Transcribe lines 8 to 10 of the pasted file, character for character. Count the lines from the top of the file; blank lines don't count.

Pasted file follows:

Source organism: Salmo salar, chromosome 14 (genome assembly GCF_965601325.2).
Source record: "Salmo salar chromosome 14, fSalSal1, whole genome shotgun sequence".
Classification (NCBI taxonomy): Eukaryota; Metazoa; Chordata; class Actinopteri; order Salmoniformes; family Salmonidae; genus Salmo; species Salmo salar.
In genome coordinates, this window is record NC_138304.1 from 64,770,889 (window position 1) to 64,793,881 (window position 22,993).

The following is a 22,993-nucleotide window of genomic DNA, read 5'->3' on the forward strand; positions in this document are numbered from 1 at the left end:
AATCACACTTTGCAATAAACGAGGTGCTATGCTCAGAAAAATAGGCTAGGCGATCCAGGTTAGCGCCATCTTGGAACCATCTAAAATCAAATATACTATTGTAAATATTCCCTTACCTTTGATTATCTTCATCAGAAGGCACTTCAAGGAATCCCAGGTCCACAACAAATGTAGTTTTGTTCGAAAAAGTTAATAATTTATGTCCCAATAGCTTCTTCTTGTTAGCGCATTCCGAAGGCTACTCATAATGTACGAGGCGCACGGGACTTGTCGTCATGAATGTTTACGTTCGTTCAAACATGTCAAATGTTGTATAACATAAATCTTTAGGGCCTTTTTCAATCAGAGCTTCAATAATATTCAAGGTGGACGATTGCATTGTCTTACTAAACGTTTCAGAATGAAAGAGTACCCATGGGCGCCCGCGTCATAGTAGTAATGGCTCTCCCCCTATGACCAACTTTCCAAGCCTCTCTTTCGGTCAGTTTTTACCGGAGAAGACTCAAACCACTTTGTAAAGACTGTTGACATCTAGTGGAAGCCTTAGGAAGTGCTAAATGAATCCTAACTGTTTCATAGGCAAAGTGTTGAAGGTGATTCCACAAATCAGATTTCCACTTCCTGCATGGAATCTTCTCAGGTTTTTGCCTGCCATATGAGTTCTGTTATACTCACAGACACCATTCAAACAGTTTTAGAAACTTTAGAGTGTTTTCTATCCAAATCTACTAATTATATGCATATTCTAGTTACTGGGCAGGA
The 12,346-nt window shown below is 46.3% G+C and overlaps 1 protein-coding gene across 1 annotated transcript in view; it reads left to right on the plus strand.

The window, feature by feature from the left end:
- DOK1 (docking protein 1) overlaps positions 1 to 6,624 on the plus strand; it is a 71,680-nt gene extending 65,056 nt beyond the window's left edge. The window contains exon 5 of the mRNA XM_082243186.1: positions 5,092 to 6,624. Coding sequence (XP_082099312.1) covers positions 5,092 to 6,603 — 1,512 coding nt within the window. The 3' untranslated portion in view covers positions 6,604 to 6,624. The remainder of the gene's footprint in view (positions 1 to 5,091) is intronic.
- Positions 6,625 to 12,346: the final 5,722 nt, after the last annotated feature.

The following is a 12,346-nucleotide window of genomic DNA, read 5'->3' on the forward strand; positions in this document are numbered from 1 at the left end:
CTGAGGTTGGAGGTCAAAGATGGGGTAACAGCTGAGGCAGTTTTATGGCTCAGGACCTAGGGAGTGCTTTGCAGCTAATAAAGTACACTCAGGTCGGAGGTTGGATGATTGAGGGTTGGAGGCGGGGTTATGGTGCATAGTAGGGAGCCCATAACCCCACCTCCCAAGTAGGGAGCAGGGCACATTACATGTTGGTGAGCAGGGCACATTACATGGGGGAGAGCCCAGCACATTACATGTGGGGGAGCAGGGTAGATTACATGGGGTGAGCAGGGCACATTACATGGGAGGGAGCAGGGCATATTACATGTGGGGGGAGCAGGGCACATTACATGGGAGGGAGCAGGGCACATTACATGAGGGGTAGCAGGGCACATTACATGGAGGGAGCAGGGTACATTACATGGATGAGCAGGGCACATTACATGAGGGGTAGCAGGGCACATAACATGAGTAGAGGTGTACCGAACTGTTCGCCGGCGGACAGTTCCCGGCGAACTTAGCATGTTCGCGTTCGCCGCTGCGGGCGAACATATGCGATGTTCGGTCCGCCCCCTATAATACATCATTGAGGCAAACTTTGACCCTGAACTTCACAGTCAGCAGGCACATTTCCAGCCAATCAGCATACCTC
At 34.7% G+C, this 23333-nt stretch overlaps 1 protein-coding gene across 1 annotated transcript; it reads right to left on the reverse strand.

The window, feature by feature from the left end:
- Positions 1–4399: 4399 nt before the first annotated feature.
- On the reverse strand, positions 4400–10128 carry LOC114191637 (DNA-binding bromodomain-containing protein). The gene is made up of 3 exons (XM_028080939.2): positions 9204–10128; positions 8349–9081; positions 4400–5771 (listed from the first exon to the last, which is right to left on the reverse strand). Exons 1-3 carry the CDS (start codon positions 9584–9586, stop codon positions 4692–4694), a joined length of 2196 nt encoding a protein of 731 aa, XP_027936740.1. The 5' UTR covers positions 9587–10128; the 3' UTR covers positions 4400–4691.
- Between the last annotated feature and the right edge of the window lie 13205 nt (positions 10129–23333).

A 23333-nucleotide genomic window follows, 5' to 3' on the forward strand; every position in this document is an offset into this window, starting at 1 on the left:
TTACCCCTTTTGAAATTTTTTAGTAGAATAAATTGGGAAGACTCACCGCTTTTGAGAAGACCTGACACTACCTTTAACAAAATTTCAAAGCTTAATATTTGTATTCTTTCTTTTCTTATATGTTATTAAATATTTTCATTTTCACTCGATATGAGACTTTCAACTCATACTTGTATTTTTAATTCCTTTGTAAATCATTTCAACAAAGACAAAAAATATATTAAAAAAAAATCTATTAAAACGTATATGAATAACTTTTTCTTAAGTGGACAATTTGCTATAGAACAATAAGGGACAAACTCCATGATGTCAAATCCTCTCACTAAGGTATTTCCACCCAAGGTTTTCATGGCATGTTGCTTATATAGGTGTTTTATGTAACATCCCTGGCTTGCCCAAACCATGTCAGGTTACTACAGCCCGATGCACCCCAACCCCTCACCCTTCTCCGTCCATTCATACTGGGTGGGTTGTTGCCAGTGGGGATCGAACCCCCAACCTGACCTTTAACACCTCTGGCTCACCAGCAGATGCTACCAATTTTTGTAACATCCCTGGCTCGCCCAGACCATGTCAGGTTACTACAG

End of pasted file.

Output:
The window, feature by feature from the left end:
- DOK1 (docking protein 1) overlaps positions 1 to 6,624 on the plus strand; it is a 71,680-nt gene extending 65,056 nt beyond the window's left edge. The window contains exon 5 of the mRNA XM_082243186.1: positions 5,092 to 6,624. Coding sequence (XP_082099312.1) covers positions 5,092 to 6,603 — 1,512 coding nt within the window. The 3' untranslated portion in view covers positions 6,604 to 6,624. The remainder of the gene's footprint in view (positions 1 to 5,091) is intronic.
- Positions 6,625 to 12,346: the final 5,722 nt, after the last annotated feature.